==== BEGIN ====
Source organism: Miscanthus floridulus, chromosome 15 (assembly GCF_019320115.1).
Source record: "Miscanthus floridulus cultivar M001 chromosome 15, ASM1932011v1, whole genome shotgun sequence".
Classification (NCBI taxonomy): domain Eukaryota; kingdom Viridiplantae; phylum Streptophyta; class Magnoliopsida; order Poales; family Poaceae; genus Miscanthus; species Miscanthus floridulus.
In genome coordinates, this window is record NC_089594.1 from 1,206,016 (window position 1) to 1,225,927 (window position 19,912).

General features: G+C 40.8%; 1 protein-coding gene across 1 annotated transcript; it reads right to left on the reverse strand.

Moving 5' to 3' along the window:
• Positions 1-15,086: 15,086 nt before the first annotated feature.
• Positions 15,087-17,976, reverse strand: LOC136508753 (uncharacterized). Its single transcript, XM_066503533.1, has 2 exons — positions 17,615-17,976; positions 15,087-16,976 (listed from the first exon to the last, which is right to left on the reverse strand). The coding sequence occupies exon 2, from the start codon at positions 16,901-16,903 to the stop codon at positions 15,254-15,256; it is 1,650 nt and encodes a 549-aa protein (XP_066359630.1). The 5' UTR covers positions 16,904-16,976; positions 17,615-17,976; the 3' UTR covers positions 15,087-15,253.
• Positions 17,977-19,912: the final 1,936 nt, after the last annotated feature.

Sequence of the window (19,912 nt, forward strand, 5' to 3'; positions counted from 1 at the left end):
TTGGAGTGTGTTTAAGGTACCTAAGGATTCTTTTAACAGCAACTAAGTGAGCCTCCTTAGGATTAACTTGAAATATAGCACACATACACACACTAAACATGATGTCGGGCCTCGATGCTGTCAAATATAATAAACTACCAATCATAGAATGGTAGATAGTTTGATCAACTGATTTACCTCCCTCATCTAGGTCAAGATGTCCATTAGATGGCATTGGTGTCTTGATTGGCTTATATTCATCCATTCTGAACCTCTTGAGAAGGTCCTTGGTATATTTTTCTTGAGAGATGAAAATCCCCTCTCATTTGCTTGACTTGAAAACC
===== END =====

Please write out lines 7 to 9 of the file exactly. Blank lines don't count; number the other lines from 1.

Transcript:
• Positions 1-15,086: 15,086 nt before the first annotated feature.
• Positions 15,087-17,976, reverse strand: LOC136508753 (uncharacterized). Its single transcript, XM_066503533.1, has 2 exons — positions 17,615-17,976; positions 15,087-16,976 (listed from the first exon to the last, which is right to left on the reverse strand). The coding sequence occupies exon 2, from the start codon at positions 16,901-16,903 to the stop codon at positions 15,254-15,256; it is 1,650 nt and encodes a 549-aa protein (XP_066359630.1). The 5' UTR covers positions 16,904-16,976; positions 17,615-17,976; the 3' UTR covers positions 15,087-15,253.
• Positions 17,977-19,912: the final 1,936 nt, after the last annotated feature.